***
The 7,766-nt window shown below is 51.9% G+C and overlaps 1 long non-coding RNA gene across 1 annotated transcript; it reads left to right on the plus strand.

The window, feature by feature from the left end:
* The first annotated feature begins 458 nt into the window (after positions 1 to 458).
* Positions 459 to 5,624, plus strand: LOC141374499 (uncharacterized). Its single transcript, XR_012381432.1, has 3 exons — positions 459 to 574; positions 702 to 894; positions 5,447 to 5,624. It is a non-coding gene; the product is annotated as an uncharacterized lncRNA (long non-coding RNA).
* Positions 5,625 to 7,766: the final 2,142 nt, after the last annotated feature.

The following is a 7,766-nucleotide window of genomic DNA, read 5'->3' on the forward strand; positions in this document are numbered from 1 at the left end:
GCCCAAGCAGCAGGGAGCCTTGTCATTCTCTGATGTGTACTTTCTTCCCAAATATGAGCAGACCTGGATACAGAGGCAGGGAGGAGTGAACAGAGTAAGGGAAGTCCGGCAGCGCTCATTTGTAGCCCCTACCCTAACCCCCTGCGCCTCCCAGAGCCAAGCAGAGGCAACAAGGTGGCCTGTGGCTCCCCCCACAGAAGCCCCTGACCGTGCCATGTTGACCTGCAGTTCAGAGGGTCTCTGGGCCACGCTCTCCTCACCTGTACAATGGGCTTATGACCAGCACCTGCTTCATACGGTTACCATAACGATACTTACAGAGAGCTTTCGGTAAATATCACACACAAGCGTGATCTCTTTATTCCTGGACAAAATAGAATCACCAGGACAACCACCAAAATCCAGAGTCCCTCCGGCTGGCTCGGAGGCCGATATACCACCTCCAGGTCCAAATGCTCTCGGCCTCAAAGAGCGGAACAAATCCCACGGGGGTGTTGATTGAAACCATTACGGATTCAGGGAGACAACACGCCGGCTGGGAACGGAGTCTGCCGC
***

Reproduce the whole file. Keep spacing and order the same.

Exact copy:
The 7,766-nt window shown below is 51.9% G+C and overlaps 1 long non-coding RNA gene across 1 annotated transcript; it reads left to right on the plus strand.

The window, feature by feature from the left end:
* The first annotated feature begins 458 nt into the window (after positions 1 to 458).
* Positions 459 to 5,624, plus strand: LOC141374499 (uncharacterized). Its single transcript, XR_012381432.1, has 3 exons — positions 459 to 574; positions 702 to 894; positions 5,447 to 5,624. It is a non-coding gene; the product is annotated as an uncharacterized lncRNA (long non-coding RNA).
* Positions 5,625 to 7,766: the final 2,142 nt, after the last annotated feature.

The following is a 7,766-nucleotide window of genomic DNA, read 5'->3' on the forward strand; positions in this document are numbered from 1 at the left end:
GCCCAAGCAGCAGGGAGCCTTGTCATTCTCTGATGTGTACTTTCTTCCCAAATATGAGCAGACCTGGATACAGAGGCAGGGAGGAGTGAACAGAGTAAGGGAAGTCCGGCAGCGCTCATTTGTAGCCCCTACCCTAACCCCCTGCGCCTCCCAGAGCCAAGCAGAGGCAACAAGGTGGCCTGTGGCTCCCCCCACAGAAGCCCCTGACCGTGCCATGTTGACCTGCAGTTCAGAGGGTCTCTGGGCCACGCTCTCCTCACCTGTACAATGGGCTTATGACCAGCACCTGCTTCATACGGTTACCATAACGATACTTACAGAGAGCTTTCGGTAAATATCACACACAAGCGTGATCTCTTTATTCCTGGACAAAATAGAATCACCAGGACAACCACCAAAATCCAGAGTCCCTCCGGCTGGCTCGGAGGCCGATATACCACCTCCAGGTCCAAATGCTCTCGGCCTCAAAGAGCGGAACAAATCCCACGGGGGTGTTGATTGAAACCATTACGGATTCAGGGAGACAACACGCCGGCTGGGAACGGAGTCTGCCGC